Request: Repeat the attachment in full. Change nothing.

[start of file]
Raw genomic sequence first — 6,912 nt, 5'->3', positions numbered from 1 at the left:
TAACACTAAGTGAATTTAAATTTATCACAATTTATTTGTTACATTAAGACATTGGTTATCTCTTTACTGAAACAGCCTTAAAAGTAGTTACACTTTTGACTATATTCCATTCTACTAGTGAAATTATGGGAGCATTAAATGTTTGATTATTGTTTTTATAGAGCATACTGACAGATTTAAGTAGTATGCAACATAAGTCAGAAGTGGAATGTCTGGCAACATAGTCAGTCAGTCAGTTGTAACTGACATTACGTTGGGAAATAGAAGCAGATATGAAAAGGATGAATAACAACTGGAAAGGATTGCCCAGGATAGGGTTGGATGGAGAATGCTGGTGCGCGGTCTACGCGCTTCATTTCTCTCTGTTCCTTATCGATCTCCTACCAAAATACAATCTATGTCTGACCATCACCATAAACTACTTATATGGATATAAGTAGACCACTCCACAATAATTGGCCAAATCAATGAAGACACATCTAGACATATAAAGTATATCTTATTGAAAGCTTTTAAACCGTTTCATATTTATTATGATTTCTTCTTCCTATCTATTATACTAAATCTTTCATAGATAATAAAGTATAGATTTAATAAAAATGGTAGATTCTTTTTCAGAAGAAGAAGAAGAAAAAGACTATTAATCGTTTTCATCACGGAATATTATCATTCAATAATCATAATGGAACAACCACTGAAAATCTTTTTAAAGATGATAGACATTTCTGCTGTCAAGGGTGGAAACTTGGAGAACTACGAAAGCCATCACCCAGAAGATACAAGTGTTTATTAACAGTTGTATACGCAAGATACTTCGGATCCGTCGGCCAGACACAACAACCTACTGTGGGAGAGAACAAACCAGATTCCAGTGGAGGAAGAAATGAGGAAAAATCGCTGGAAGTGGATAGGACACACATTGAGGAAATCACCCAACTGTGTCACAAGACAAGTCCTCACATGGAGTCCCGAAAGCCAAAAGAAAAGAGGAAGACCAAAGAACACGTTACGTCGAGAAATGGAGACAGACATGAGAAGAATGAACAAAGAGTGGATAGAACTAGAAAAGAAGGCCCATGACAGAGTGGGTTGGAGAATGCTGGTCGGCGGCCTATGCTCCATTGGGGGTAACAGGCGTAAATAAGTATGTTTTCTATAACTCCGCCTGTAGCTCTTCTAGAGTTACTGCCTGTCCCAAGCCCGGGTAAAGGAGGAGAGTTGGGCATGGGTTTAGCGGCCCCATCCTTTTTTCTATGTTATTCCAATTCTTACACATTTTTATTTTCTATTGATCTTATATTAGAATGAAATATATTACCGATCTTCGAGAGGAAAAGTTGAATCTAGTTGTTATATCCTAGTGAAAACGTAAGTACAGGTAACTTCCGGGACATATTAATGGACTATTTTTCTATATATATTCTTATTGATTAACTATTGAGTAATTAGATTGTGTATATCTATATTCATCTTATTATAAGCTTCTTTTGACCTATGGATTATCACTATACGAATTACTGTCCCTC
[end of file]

Raw genomic sequence first — 6,912 nt, 5'->3', positions numbered from 1 at the left:
TAACACTAAGTGAATTTAAATTTATCACAATTTATTTGTTACATTAAGACATTGGTTATCTCTTTACTGAAACAGCCTTAAAAGTAGTTACACTTTTGACTATATTCCATTCTACTAGTGAAATTATGGGAGCATTAAATGTTTGATTATTGTTTTTATAGAGCATACTGACAGATTTAAGTAGTATGCAACATAAGTCAGAAGTGGAATGTCTGGCAACATAGTCAGTCAGTCAGTTGTAACTGACATTACGTTGGGAAATAGAAGCAGATATGAAAAGGATGAATAACAACTGGAAAGGATTGCCCAGGATAGGGTTGGATGGAGAATGCTGGTGCGCGGTCTACGCGCTTCATTTCTCTCTGTTCCTTATCGATCTCCTACCAAAATACAATCTATGTCTGACCATCACCATAAACTACTTATATGGATATAAGTAGACCACTCCACAATAATTGGCCAAATCAATGAAGACACATCTAGACATATAAAGTATATCTTATTGAAAGCTTTTAAACCGTTTCATATTTATTATGATTTCTTCTTCCTATCTATTATACTAAATCTTTCATAGATAATAAAGTATAGATTTAATAAAAATGGTAGATTCTTTTTCAGAAGAAGAAGAAGAAAAAGACTATTAATCGTTTTCATCACGGAATATTATCATTCAATAATCATAATGGAACAACCACTGAAAATCTTTTTAAAGATGATAGACATTTCTGCTGTCAAGGGTGGAAACTTGGAGAACTACGAAAGCCATCACCCAGAAGATACAAGTGTTTATTAACAGTTGTATACGCAAGATACTTCGGATCCGTCGGCCAGACACAACAACCTACTGTGGGAGAGAACAAACCAGATTCCAGTGGAGGAAGAAATGAGGAAAAATCGCTGGAAGTGGATAGGACACACATTGAGGAAATCACCCAACTGTGTCACAAGACAAGTCCTCACATGGAGTCCCGAAAGCCAAAAGAAAAGAGGAAGACCAAAGAACACGTTACGTCGAGAAATGGAGACAGACATGAGAAGAATGAACAAAGAGTGGATAGAACTAGAAAAGAAGGCCCATGACAGAGTGGGTTGGAGAATGCTGGTCGGCGGCCTATGCTCCATTGGGGGTAACAGGCGTAAATAAGTATGTTTTCTATAACTCCGCCTGTAGCTCTTCTAGAGTTACTGCCTGTCCCAAGCCCGGGTAAAGGAGGAGAGTTGGGCATGGGTTTAGCGGCCCCATCCTTTTTTCTATGTTATTCCAATTCTTACACATTTTTATTTTCTATTGATCTTATATTAGAATGAAATATATTACCGATCTTCGAGAGGAAAAGTTGAATCTAGTTGTTATATCCTAGTGAAAACGTAAGTACAGGTAACTTCCGGGACATATTAATGGACTATTTTTCTATATATATTCTTATTGATTAACTATTGAGTAATTAGATTGTGTATATCTATATTCATCTTATTATAAGCTTCTTTTGACCTATGGATTATCACTATACGAATTACTGTCCCTC